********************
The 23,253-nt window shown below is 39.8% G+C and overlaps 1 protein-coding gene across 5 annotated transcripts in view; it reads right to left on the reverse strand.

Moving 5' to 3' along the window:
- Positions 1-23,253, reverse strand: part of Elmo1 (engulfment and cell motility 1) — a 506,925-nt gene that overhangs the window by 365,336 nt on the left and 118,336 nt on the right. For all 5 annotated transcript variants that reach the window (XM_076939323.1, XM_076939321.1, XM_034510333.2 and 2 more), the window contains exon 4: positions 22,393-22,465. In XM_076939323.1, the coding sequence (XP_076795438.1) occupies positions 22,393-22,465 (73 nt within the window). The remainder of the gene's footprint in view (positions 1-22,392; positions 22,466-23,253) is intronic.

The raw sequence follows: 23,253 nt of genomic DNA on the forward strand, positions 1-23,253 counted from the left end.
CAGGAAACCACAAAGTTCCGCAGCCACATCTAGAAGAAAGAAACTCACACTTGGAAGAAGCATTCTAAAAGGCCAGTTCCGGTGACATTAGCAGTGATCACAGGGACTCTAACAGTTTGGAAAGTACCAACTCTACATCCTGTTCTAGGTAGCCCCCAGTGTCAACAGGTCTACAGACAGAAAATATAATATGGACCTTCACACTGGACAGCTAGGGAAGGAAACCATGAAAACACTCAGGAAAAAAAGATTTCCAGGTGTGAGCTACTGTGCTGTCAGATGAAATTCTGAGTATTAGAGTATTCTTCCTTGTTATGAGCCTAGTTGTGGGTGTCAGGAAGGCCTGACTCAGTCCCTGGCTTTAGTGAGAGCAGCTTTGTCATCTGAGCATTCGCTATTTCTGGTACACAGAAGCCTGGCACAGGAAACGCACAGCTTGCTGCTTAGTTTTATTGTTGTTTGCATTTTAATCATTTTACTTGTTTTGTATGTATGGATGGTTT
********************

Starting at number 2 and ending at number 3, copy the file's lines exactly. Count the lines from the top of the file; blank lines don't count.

Moving 5' to 3' along the window:
- Positions 1-23,253, reverse strand: part of Elmo1 (engulfment and cell motility 1) — a 506,925-nt gene that overhangs the window by 365,336 nt on the left and 118,336 nt on the right. For all 5 annotated transcript variants that reach the window (XM_076939323.1, XM_076939321.1, XM_034510333.2 and 2 more), the window contains exon 4: positions 22,393-22,465. In XM_076939323.1, the coding sequence (XP_076795438.1) occupies positions 22,393-22,465 (73 nt within the window). The remainder of the gene's footprint in view (positions 1-22,392; positions 22,466-23,253) is intronic.